16. Jeff — Balanchine and Farrell made the cover of Life Magazine (published, of course, by Time, Inc.) in August 1965. It’s photo #9 in Farrell’s autobiography. Here’s the image on the Life web site:
    http://www.life.com/image/72392576

  17. It’s also interesting about the 70s confluence of events, as Jeff says. It makes sense, with the political aspect of it all, which made it all kind of romantic. But it’s also interesting to me about Balanchine being so revered. Balanchine was the king, not Baryshnikov? So interesting to me. I find that when I watch Balanchine ballets, I usually like them, but don’t love them. I find that many others of my generation and younger who weren’t around in Balanchine’s heyday, or who are relative newcomers to ballet, often feel the same. I don’t know if we’re missing something, or if it’s not really there anymore… A subject for another day though!

  18. Here’s an example of how big Balanchine really was, and a little more 70’s dance trivia for you!
    In the movie “King Kong”, (remember Jessica Lang?!) the movie producer talks to Jeff Bridges character about the production he will stage after they capture Kong. He specifically mentions Balanchine with great exitement. I don’t think he mentioned Misha, but I could be wrong.
    My point is here is a mainstream movie, commercial entertainment, that mentioned Balanchine’s name in the course of an expository conversation between two characters. A movie that will be shown in every hick town in American, one that the dialogue is carefully crafted so that everyone who attends will understand it.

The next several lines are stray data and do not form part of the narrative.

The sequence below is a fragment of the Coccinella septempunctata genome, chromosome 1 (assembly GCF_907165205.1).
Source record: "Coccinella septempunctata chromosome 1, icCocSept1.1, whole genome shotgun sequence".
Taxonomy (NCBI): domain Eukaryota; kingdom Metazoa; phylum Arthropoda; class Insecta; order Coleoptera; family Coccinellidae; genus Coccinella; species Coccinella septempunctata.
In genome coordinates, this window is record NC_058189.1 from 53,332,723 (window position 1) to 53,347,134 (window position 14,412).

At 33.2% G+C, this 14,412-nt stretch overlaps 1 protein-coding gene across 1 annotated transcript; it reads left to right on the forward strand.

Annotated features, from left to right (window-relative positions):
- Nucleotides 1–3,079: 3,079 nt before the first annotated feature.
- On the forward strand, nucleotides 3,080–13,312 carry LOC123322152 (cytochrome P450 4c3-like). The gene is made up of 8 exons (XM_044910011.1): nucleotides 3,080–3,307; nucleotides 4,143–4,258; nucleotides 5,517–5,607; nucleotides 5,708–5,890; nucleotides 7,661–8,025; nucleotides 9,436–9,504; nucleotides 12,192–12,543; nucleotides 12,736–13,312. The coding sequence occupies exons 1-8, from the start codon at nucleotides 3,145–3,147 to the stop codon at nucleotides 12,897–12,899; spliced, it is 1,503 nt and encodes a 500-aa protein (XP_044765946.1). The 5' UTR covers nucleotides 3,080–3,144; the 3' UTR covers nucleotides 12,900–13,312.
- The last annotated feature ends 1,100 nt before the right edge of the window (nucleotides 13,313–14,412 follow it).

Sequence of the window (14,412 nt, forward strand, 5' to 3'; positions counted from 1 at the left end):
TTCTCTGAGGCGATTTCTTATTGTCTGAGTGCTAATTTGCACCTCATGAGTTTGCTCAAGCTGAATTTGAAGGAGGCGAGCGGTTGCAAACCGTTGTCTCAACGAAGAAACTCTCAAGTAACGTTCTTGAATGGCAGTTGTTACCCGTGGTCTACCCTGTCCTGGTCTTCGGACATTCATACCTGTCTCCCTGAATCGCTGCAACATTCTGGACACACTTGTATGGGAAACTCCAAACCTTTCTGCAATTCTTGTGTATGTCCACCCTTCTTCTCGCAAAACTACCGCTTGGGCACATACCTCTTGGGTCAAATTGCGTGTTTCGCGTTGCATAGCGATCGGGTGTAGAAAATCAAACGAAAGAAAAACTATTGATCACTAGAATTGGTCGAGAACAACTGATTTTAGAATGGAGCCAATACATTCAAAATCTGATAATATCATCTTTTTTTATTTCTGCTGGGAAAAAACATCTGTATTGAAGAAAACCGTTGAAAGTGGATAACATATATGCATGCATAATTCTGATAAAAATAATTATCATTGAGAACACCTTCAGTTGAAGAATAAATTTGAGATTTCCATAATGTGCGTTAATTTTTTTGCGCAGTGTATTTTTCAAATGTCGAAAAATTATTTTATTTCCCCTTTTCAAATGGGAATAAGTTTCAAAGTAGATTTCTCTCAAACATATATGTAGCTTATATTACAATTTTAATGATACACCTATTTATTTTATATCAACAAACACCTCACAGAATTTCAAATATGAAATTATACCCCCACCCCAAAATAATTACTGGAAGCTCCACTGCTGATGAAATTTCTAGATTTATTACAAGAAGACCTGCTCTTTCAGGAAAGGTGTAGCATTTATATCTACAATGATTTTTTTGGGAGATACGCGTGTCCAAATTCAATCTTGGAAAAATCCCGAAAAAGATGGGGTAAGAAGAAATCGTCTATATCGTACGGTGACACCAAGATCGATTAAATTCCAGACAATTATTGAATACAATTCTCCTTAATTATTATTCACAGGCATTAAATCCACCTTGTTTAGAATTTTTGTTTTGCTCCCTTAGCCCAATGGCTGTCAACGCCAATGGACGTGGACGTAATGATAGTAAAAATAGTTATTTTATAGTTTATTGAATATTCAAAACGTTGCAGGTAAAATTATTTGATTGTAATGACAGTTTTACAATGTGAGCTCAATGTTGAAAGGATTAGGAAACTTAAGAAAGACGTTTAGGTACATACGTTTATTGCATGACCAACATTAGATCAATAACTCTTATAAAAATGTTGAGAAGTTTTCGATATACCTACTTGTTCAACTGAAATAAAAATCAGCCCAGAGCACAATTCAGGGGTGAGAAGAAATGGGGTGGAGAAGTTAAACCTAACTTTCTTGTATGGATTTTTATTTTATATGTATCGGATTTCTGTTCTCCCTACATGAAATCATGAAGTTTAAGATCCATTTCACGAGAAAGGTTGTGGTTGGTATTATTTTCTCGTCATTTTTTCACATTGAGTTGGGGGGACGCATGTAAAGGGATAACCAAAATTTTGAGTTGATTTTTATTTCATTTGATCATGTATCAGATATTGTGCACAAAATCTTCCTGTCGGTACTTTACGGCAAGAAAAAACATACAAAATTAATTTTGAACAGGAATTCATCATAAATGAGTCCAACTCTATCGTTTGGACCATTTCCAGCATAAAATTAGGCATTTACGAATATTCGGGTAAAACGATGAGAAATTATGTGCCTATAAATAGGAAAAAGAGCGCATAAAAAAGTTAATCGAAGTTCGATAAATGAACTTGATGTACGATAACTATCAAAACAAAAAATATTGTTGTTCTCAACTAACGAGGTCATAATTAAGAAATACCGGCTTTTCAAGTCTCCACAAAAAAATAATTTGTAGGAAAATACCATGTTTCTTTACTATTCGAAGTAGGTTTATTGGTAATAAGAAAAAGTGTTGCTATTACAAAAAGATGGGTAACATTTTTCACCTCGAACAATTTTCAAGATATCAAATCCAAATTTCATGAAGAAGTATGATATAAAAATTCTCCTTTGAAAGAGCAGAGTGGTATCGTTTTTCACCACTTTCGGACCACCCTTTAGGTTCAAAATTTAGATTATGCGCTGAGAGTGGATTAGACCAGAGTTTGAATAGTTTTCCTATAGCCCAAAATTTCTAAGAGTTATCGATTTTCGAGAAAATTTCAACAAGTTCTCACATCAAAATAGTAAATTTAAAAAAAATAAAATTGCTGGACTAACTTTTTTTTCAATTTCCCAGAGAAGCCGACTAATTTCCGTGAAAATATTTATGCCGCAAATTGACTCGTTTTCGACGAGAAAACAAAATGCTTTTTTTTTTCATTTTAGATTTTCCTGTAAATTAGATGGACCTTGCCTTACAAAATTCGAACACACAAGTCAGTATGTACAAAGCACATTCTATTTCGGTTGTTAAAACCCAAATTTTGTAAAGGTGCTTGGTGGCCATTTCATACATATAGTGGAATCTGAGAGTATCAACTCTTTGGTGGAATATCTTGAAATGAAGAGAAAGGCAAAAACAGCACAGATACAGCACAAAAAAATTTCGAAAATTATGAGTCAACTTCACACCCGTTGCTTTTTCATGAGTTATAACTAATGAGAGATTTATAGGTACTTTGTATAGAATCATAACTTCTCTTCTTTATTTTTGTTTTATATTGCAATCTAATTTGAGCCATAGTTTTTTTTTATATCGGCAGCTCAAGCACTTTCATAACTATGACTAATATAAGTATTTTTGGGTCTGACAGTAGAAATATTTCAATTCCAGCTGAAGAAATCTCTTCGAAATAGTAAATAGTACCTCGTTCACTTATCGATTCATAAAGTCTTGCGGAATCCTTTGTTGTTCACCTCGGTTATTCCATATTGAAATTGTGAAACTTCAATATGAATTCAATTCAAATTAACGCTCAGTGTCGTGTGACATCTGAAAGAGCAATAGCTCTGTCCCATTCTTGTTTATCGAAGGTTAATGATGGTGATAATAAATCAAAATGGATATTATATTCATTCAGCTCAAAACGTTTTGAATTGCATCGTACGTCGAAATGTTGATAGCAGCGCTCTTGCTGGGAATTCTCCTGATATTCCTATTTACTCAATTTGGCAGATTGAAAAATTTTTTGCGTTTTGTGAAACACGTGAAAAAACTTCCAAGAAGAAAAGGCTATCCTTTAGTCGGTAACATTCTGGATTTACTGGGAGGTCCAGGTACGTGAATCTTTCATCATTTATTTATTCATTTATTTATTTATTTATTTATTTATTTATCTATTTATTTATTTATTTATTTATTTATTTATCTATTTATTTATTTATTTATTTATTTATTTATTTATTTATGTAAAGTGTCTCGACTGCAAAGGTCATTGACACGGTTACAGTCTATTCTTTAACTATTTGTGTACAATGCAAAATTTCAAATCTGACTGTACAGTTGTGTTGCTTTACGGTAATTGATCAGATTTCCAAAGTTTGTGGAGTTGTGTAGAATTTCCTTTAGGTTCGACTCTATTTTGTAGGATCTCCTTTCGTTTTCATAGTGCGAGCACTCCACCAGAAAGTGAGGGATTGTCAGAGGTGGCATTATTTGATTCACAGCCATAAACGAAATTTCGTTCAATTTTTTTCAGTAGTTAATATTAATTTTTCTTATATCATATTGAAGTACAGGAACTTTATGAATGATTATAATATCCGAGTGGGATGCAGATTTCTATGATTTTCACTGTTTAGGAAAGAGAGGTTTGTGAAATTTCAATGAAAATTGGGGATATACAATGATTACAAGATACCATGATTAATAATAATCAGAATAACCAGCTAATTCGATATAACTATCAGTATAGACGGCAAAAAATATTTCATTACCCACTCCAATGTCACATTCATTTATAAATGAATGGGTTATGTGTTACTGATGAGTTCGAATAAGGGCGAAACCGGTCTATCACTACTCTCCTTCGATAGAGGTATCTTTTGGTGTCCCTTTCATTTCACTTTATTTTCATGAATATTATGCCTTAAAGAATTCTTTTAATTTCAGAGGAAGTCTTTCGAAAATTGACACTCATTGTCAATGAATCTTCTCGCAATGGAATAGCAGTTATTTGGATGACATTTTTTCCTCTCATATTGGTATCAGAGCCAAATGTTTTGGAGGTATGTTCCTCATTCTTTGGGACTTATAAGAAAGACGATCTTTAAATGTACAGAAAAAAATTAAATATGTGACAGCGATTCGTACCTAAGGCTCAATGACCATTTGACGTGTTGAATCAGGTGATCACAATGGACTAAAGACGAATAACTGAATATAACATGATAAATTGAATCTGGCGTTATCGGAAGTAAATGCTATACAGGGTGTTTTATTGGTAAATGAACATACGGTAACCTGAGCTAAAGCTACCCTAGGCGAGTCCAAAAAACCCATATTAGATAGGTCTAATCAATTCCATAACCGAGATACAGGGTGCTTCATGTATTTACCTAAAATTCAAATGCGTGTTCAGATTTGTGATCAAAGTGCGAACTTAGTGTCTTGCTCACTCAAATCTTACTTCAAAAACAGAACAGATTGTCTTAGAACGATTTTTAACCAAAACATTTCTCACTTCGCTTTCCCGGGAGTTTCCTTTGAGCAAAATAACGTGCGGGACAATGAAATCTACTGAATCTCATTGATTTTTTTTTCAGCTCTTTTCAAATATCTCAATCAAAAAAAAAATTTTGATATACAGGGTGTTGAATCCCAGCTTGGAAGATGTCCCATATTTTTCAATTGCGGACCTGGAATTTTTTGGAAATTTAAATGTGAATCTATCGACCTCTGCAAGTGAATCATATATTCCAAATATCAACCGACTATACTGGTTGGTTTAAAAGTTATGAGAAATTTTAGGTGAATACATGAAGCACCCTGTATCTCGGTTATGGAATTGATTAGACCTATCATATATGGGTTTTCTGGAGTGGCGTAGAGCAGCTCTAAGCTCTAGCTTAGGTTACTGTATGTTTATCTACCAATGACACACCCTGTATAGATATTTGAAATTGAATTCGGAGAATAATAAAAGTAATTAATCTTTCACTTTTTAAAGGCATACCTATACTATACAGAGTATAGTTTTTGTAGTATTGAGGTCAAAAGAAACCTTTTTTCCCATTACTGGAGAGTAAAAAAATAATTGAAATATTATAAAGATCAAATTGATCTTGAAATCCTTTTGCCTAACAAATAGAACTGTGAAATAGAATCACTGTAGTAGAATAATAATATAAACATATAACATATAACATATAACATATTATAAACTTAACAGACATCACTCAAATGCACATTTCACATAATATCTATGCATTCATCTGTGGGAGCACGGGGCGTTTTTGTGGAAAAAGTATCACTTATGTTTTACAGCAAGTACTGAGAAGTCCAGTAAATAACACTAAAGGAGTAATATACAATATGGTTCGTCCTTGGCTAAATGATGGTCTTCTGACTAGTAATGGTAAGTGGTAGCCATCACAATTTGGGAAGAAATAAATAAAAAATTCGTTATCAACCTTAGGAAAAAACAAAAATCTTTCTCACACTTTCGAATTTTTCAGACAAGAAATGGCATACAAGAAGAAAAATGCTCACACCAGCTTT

So there you have it.

  19. Balanchine showed many works on live television, starting in the late 1950s, so he was known nationally. The Museum of Television and Radio had a program about this:
    http://www.paleycenter.org/press-release-george-balanchine-television-work

    If you scroll down to specific shows, you’ll see Playhouse 90 (1958), the Bell Telephone Hour (1959-68), the Ed Sullivan Show, etc. This was in an era when most families had just one television and, at most, three channels (CBS, NBC, and ABC). Whatever was shown was a big deal.

    I grew up in a Midwestern mid-size city and have very clear memories of seeing a lot of ballet that way. We also saw full-length films of classical ballets sent by the Soviet Union in the earliest cultural thaw after Stalin died; these were usually shown at a big movie theater on Sunday afternoons. So, classical ballet was getting a lot of national exposure in the 1950s and 60s, even for those not living in New York or other major cities, and Balanchine was a big part of that.